UNF's #1 Student-Run News Source

UNF Spinnaker

UNF's #1 Student-Run News Source

UNF Spinnaker

UNF's #1 Student-Run News Source

UNF Spinnaker

‘Straight Outta Compton’ now playing: Rap pioneers ‘Express Themselves’

In 1988, hip-hop group N.W.A released their infamous debut album Straight Outta Compton, launching West Coast gangsta rap into the mainstream and giving the city of Compton, California worldwide recognition. N.W.A’s influential style combined innovative production with violent and misogynistic lyrics. They rapped about police brutality, the lucrative drug trade and do-or-die gang violence. N.W.A condemned the lifestyle, but they were accused of glamorizing and promoting it.  When asked about this, Dr. Dre said N.W.A’s art was a reflection of the reality they saw around them. The 2015 film Straight Outta Compton presents that reality through executive producers Ice Cube and Dr. Dre’s perspective.

Graphic by Rachelle Keller
Graphic by Rachelle Keller

Rapper Ice Cube (played by his son, O’Shea Jackson Jr.) and producer Dr. Dre (Corey Hawkins) are best friends. Dre gets kicked out of his mom’s house and she tells him to get a “real job.” Tired of his job as a DJ at a club that only plays commercial-friendly drivel, Dre consults his drug-dealing friend Eric Wright or Eazy-E (Jason Mitchell) and they set up a record label (Ruthless Records). After a breakthrough single, Eazy-E hires wily-eyed, white manager Jerry Heller (Paul Giamatti, who looks 72) and N.W.A signs with Priority Records.

Straight Outta Compton’s first 45 minutes are enjoyable when the group forms. Early N.W.A’s playful, profane banter and Heller’s awkward transition into rap-manager are equally hilarious. Compton does have a sense of humor — mostly channeled through Mitchell’s fantastic performance that effectively captures Eazy-E’s festive attitude as well as his sincerity. O’Shea Jackson Jr. looks a near-clone of his father and his acting is impressively close to the original.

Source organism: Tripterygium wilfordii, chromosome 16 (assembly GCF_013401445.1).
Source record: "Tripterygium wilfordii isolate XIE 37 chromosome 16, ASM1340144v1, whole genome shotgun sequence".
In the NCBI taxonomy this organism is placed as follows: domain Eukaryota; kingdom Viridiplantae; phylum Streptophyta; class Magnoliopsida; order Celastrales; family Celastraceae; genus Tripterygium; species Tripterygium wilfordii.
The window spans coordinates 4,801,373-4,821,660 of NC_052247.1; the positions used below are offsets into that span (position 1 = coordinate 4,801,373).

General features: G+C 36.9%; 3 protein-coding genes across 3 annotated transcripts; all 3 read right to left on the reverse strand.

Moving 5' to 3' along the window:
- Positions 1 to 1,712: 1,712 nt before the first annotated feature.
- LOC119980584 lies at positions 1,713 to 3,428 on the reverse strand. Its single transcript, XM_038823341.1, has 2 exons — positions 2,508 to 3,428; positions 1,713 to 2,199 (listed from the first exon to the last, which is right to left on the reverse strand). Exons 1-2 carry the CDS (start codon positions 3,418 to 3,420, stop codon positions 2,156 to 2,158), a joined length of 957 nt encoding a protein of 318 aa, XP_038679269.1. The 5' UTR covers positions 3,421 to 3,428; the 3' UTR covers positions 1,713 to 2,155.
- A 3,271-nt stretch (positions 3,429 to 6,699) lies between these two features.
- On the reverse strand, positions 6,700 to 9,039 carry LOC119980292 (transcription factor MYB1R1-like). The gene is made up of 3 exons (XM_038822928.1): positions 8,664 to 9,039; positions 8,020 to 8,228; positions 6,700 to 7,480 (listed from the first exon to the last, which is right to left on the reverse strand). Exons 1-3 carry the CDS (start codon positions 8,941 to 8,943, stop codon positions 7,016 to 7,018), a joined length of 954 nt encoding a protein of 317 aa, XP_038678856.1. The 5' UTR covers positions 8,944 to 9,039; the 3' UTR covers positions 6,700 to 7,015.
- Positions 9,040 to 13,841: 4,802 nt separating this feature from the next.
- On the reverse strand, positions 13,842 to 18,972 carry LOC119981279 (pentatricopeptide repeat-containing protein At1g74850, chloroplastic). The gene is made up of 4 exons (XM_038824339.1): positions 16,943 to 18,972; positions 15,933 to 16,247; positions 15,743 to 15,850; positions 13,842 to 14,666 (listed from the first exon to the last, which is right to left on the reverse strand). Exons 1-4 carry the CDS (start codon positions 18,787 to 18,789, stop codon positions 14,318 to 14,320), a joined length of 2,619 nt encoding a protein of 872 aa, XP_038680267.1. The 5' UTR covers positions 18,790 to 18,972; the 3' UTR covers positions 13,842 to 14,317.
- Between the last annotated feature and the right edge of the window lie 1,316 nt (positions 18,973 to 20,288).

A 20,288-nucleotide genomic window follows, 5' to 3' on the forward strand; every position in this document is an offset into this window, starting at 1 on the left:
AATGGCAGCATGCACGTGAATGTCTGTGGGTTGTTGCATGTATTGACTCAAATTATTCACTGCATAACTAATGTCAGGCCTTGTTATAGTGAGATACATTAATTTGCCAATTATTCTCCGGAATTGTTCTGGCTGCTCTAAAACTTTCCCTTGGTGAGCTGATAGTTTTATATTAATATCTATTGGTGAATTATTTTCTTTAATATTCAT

Ice Cube, Dr. Dre and Eazy-E are the pillars of N.W.A, so they take the film’s primary focus while MC Ren and DJ Yella are relegated to minimal dialogue and forgettable comedic relief. The biopic draws comparisons to Notorious (2009), about the life of the late Biggie Smalls. Notorious triumphed because it primarily recognized Biggie, the man — flaws and all. As Straight Outta Compton relays Ice Cube and Dr. Dre’s historical accounts, this rapper and producer of course come out squeaky-clean in all scenes and their every decision is justified. They really should have been interviewed or consulted, not given a role in making the film.

This is the story of the rise, the fame and the fall of N.W.A, or at least how Ice Cube and Dr. Dre saw it. After N.W.A unravels, the victories of Ice Cube and Dr. Dre aren’t as interesting; they have no flaws or personality, only the adversity they overcome leading to their post-N.W.A successes. Imagine the Bush Administration penning a chapter in a history book about itself.

Biopics need a shade of reality, not just two heroes always on the right side of history. Fortunately, Ice Cube and Dr. Dre don’t suffer the fate of a character like Sean “Puffy” Combs in Notorious (who executive produced). Combs’ character could do no wrong and his dialogue spat endless sappy platitudes.

Eazy-E is the tragic hero with human imperfections: he sells drugs, then proceeds to create a successful record label, become a rap star with his friends, alienate the stars that outshine him (Ice Cube and Dr. Dre), and then deal with financial troubles as the others get famous and leave N.W.A on bitter terms. A few years later, Eazy-E reconciles with Ice Cube and Dr. Dre, aiming to reunite N.W.A. Then he dies of AIDS.

Straight Outta Compton hones in on the cozy relationship between Eazy- E and Heller, pinning N.W.A’s downfall to the Exploitative White Businessman. Heller is unaware of the culture of rap (and African-Americans in general), but he is not naïve to the music industry unlike Eazy-E. Initially Heller is seen as supportive of the entire group. Heller defends N.W.A when they are assaulted by the Los Angeles Police Department due to appearance outside of a studio in 0.4-percent black Torrance; this event supposedly inspires F— Tha Police, the infamous N.W.A. classic. Once N.W.A tastes success, Gray and his masters paint Heller as a swindler who coddles Eazy-E and later steals from him. Eazy-E accepts Heller’s favoritism (on tour, Eazy-E and Heller eat lobster while the rest eat burgers) and pays for it later. As great an actor as Giamatti is, his seedy Heller doesn’t stand out, although I feel like it was supposed to.